A mechanical locking device 40 is disposed on at least one of the panels 32 of the portions 28, 30 for locking the outboard 28 and inboard 30 portions together. The locking device 40 includes at least one resilient locking finger 42 extending outwardly from at least one of the opposite ends 35 of the panels 32. Preferably, the locking device 40 includes a resilient locking finger 42 extending from each of the opposite ends 35 at the upper edges of each of the panels 32. Hence, both the outboard 28 and inboard 30 portions include a pair of locking fingers 42. The locking fingers 42 are resiliently formed inwardly toward the J-shaped hooks 34. The particular configuration and number of locking devices 40 may be modified without deviating from the overall scope of the subject invention.
To interconnect the outboard 28 and inboard 30 portions, the J-shaped hooks 34 on the back panel 32 of the outboard portion 28 are interleaved with the J-shaped hooks 34 on the back panel 32 of the inboard portion 30. In particular, the ribs 38 of the outboard portion 28 are disposed in the slots 36 of the inboard portion 30 and similarly the ribs 38 of the inboard portion 30 are disposed in the slots 36 of the outboard portion 28.
Once interlocked, the ribs 38 and slots 36 of the outboard portion 28 are shifted from the ribs 38 and slots 36 of the inboard portion 30 such that the inboard 30 and outboard 28 portions may be locked together. In other words, when a user locks the two portions 28, 30 together, the hooks 34 engage each other and the ribs 38 engage the corresponding slots 36. This rib 38 and slot 36 engagement prevents the inboard 30 and outboard 28 portions from sliding end to end relative to each other. FIGS. 8-11 illustrates various sectional views of the J-shaped hook 34, rib 38, and slot 36.
The locking of the inboard 30 and outboard 28 portions occurs because of the locking fingers 42. Specifically, as a user pushes the two portions 28, 30 together, the corresponding hooks 34 engage each other and the ribs 38 engage the corresponding slots 36. As the corresponding hooks 34 slide into engagement, the fingers 42 are pushed toward the respective back panel 32. Specifically, the hooks 34 of the inboard portion 30 that are directly adjacent the ends 35 push against the fingers 42 of the outboard portion 28. Similarly, the hooks 34 of the outboard portion 28 that are directly adjacent the ends 35 push against the fingers 42 of the inboard portion 30. When the hooks 34 are fully engaged, the fingers 42 snap back into position behind an adjacent hook 34. Specifically, at least one of the fingers 42 of the outboard portion 28 engages one of the bases 37 of the inboard portion 30. Additionally, at least one of the fingers 42 of the inboard portion 30 engages one of the bases 37 of the outboard portion 30. As such, the fingers 42 and the respective hooks 34 cooperate to secure the two portions 28, 30 together. As illustrated in the preferred embodiment, the identical portions 28, 30 are offset when interlocked such that only one finger 42 of each portion 28, 30 engages an opposing base 37. The engaged configuration of the fastener 26 is best shown in FIGS. 2 and 5.
To unlock the inboard portion 30 from the outboard portion 28 the user must bias the fingers 42 toward the back panel 32 to disengage the fingers 42 from the corresponding bases 37.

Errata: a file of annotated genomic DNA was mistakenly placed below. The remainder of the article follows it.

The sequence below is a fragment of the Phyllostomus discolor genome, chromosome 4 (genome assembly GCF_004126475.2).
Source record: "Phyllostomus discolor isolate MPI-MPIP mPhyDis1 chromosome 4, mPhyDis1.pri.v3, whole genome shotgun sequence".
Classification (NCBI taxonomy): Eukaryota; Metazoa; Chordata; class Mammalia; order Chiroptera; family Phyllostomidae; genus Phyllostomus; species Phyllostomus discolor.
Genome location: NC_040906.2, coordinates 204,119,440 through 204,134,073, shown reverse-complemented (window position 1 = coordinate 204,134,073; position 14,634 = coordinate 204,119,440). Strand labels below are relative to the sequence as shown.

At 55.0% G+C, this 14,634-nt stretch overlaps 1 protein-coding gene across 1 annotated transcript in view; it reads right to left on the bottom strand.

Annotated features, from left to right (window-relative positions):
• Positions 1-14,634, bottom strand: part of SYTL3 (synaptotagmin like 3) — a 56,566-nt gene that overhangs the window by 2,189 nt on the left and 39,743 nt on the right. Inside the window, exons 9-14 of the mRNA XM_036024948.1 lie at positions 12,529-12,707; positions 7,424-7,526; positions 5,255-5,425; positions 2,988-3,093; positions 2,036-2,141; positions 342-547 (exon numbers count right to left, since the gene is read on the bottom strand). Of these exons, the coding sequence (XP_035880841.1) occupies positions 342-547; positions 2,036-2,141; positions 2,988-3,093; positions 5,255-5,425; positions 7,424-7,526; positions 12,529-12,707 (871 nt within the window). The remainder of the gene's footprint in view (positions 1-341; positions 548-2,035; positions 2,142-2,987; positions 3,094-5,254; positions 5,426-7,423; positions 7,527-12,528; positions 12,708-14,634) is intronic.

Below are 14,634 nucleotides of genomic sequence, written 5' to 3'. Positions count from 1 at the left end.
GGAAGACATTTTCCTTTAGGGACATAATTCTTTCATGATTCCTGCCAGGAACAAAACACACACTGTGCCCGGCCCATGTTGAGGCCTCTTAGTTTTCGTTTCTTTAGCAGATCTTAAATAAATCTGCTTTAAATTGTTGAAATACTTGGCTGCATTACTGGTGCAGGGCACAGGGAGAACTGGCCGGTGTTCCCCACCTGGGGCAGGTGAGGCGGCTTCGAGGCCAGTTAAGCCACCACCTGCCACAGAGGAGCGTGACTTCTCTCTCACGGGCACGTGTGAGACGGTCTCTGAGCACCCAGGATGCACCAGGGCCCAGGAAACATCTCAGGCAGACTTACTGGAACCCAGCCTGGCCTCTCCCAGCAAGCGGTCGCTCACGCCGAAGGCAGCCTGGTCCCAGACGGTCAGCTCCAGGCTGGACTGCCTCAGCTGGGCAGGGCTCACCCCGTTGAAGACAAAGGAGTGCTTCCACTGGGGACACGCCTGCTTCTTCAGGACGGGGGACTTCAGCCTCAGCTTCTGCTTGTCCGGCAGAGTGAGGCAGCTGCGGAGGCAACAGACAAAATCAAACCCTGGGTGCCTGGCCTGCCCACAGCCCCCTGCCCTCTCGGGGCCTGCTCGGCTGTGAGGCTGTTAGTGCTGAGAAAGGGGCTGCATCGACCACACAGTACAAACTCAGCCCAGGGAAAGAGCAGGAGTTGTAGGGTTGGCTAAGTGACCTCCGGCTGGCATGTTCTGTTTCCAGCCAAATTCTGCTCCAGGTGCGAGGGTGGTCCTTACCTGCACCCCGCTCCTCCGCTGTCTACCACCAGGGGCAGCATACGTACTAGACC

Referring to FIG. 12, an alternative embodiment of the fastener 26 is shown wherein like numeral increased by 100 indicate like or corresponding parts. The alternative embodiment of FIG. 12 includes a fastener 126, which differs primarily in the configuration of a locking device 140. The alternative locking device 140 includes a resilient locking finger 142 extending from a lower edge of one of an outboard 128 and inboard 130 portion. A notch 144 is formed in the other portion 130, 128 such that the finger 142 engages the notch 144 during the locking of the portions 128, 130. The locking finger 142 is preferably provided on the inboard portion 130 that engages the notch 144 within the outboard portion 128. The outboard 128 and inboard 130 portions of this alternative embodiment are therefore dissimilar. Due to the dissimilar nature of this alternative fastener 126, the portions 128, 130 are not reversible and can only be locking together in one way. This design therefore ensures that the fastener 126 is correctly interlocked each and every time.
Preferably, the finger 142 and notch 144 are formed between a plurality of adjacent J-shaped hooks 134. The finger 142 is biased to maintain locking engagement between the outboard 128 and inboard 130 portions. A cam 146 is provided on the locking tab 142 such that the two portions 128, 130 are easy to assemble by hand. In addition, the two portions 128, 130 may be of contrasting colors, such as black and white, respectively, which may assist in determining if the two portions 128, 130 are fully engaged and locked.
To unlock the two portions 128, 130, a user pushes on the finger 142 until the finger 142 disengages the notch 144. The inboard 130 and outboard 128 portions can now be pulled apart.
The invention has been described in an illustrative manner, and it is to be understood that the terminology as used is intended to be in the nature of words of description rather than of limitation. Many modifications and variations of the present invention are possible in light of the above teachings. It is, therefore, to be understood that within the scope of the appended claims the invention may be practiced otherwise than as specifically described.
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|U.S. Classification||280/730.2, 280/728.2, 280/728.1, 280/743.1, 280/730.1, 403/364, 403/340, 280/733|
|International Classification||B60R21/207, B60R21/16, B60R21/20, B60N2/58|
|Cooperative Classification||B60N2/5825, Y10T403/7045, B60R21/207, Y10T403/655, B60R2021/161|
|European Classification||B60R21/207, B60N2/58H2|
|Aug 2, 2000||AS||Assignment|
Owner name: MAGNA SEATING SYSTEMS INC., CANADA
Free format text: ASSIGNMENT OF ASSIGNORS INTEREST;ASSIGNORS:HOLDAMPF, CARL JOHN;HOMIER, ROBERT IRVING;BEDNARSKI, MATTHEW MARTIN;REEL/FRAME:011036/0738;SIGNING DATES FROM 20000616 TO 20000628
|Dec 10, 2002||CC||Certificate of correction|
|Sep 9, 2005||FPAY||Fee payment|
Year of fee payment: 4
|Nov 9, 2009||REMI||Maintenance fee reminder mailed|
|Apr 2, 2010||LAPS||Lapse for failure to pay maintenance fees|
|May 25, 2010||FP||Expired due to failure to pay maintenance fee|
Effective date: 20100402